// constructor omitted for brevity

	public static ErrorCode getByExceptionType(Class<? extends Exception> clazz) {
		return Stream.of(values())
		    .filter(errorCode -> errorCode.getExceptionClass().equals(clazz)).findFirst()
		    .orElse(ErrorCode.OTHER);
	}

	// getters omitted for brevity

}

Decoding on the client-side

On the client-side, we have to define ErrorDecoder, which will be used by FeignClients to create Exceptions based on received responses.

public class FeignClientErrorDecoder implements ErrorDecoder {

	private final ObjectMapper objectMapper;

	public FeignClientErrorDecoder(ObjectMapper objectMapper) {
		this.objectMapper = objectMapper;
	}

	@Override
	public Exception decode(String methodKey, Response response) {
		if (response.status() >= 400 && response.status() <= 599) {

			ErrorResponse errorResponse = null;
			String responseBody = null;
			try {
				responseBody = StreamUtils.copyToString(
						response.body().asInputStream(), Charset.defaultCharset());
				errorResponse = objectMapper.readValue(responseBody, ErrorResponse.class);
			} catch (Exception e) {
				throw new RuntimeException("error during error decoding, "
						+ "response body: " + responseBody, e);
			}
			return errorResponse.getException();
		}
		return errorStatus(methodKey, response);
	}

}

It requires some small enhancement of ErrorResponse:

public class ErrorResponse {

	// existing code ommited for brevity

	@JsonIgnore
	public Exception getException() {
		return errorCode.createException(message);
	}
}

It is important to update the remote client configuration to enable usage of ErrorDecoder by Feign clients.

@Configuration
@ComponentScan
@EnableFeignClients(basePackages = "com.tratif.devices.client", defaultConfiguration = FeignClientConfiguration.class)
@EnableAutoConfiguration
public class RemoteDevicesClientConfig {

	@Bean
	public DeviceManager remoteDeviceManager(DeviceManagementFeignClient feignClient) {
		return new RemoteDeviceManager(feignClient);
	}

}
@Configuration
public class FeignClientConfiguration {

	@Bean
	public ErrorDecoder feignAbisClientErrorDecoder(ObjectMapper objectMapper) {
		return new FeignClientErrorDecoder(objectMapper);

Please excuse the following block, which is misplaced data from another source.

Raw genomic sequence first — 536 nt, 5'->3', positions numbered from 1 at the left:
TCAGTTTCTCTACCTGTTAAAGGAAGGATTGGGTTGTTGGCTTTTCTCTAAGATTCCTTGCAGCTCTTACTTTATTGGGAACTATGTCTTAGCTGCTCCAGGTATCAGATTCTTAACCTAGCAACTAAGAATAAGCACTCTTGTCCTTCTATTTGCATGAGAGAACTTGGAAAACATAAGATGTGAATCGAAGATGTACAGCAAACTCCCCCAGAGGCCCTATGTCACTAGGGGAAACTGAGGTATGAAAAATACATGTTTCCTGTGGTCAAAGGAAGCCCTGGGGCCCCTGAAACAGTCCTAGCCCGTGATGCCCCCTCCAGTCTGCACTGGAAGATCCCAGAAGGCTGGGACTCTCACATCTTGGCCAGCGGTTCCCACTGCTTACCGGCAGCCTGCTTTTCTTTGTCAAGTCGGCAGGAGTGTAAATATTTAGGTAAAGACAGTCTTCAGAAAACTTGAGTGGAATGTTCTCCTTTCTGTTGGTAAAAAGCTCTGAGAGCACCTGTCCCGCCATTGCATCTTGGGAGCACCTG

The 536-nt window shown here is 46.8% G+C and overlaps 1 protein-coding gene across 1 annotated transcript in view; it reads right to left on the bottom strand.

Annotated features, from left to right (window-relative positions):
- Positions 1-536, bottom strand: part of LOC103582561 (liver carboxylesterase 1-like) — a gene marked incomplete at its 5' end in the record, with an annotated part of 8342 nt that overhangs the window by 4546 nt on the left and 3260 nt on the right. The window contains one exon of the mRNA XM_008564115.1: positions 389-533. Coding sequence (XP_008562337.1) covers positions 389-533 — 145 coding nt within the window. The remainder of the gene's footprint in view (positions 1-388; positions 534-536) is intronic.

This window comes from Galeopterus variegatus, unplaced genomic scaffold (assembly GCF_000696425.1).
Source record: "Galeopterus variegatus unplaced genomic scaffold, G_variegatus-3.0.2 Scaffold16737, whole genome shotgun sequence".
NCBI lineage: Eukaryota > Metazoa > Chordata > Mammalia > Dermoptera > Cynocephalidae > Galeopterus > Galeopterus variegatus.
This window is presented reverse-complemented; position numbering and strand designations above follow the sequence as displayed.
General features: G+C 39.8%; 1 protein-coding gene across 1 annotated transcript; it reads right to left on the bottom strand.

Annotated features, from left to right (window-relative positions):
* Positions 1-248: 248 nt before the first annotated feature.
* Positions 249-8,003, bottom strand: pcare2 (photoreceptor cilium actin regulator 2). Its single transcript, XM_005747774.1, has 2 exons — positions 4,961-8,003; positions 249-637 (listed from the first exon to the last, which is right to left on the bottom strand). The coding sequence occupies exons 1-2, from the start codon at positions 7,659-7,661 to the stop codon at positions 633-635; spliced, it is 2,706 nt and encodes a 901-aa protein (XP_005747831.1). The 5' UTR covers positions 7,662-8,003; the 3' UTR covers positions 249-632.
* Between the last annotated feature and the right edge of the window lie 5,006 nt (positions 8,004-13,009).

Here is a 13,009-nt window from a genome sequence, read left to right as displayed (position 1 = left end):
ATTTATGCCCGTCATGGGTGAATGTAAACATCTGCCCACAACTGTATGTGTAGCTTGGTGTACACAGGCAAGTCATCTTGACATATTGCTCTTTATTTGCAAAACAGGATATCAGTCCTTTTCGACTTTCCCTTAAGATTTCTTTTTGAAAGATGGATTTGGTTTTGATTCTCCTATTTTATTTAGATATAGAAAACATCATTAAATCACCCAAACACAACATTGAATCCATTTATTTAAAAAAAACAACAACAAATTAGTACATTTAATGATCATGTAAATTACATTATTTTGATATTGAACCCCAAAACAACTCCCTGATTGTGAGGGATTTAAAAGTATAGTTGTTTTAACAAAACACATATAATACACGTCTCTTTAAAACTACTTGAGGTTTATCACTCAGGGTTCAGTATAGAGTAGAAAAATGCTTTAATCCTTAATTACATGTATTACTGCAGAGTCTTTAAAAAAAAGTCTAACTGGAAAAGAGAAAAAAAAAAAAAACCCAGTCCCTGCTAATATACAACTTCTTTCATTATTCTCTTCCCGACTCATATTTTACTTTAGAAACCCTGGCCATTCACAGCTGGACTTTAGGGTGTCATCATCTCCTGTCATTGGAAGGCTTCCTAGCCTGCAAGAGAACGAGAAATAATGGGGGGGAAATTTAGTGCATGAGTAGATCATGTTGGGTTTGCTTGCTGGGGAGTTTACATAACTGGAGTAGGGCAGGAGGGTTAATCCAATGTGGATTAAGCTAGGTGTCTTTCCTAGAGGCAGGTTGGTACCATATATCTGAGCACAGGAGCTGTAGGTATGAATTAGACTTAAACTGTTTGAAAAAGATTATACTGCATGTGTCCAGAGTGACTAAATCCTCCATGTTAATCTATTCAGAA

}

}

4. Using client modules

First, let’s take a look at the dependencies between modules we have already prepared and their responsibilities:

  • devices-api – contains all interfaces and data structures
  • devices-impl – contains the implementation of all device module features
  • local-devices-client – contains local devices module client which is simply using an interface implementation from “devices-impl” module
  • remote-devices-client – contains remote devices module client which is using HTTP protocol to communicate with “standalone-devices-app”
  • standalone-devices-app – it is a standalone application which provides HTTP API to access devices module features

Let’s assume we have a module A, which depends on features provided by devices module. We want to have an option to deploy module A as a monolith, with devices module embedded, or both modules as separate applications.

We can achieve that by defining separate applications that aggregate module A and a specific device module client. It’s just a matter of defining a high-level configuration which adds a specific dependency to @Configuration with remote or local implementation of interfaces defined in the API and using it in Spring Boot application.

@Configuration
@Import({ ModuleAConfig.class, LocalDevicesClientConfig.class })
public class ModuleALocalDevicesClient {

}
@Configuration
@Import({ ModuleAConfig.class, RemoteDevicesClientConfig.class })
public class ModuleARemoteDevicesClient {

}

Such a solution assumes that module A depends only on the device module API. It is a responsibility of an aggregate configuration to provide an implementation of the API, local or remote one.

Summary

Microservice architecture has a lot of benefits, but it is crucial to remember that it adds additional complexity from the operational point of view. I have shared some hints about how you can easily replace a remote call to external microservice with calling the method from an external library embedded into the application. I hope you enjoyed it.

Related Post

Leave a Reply

Your email address will not be published. Required fields are marked *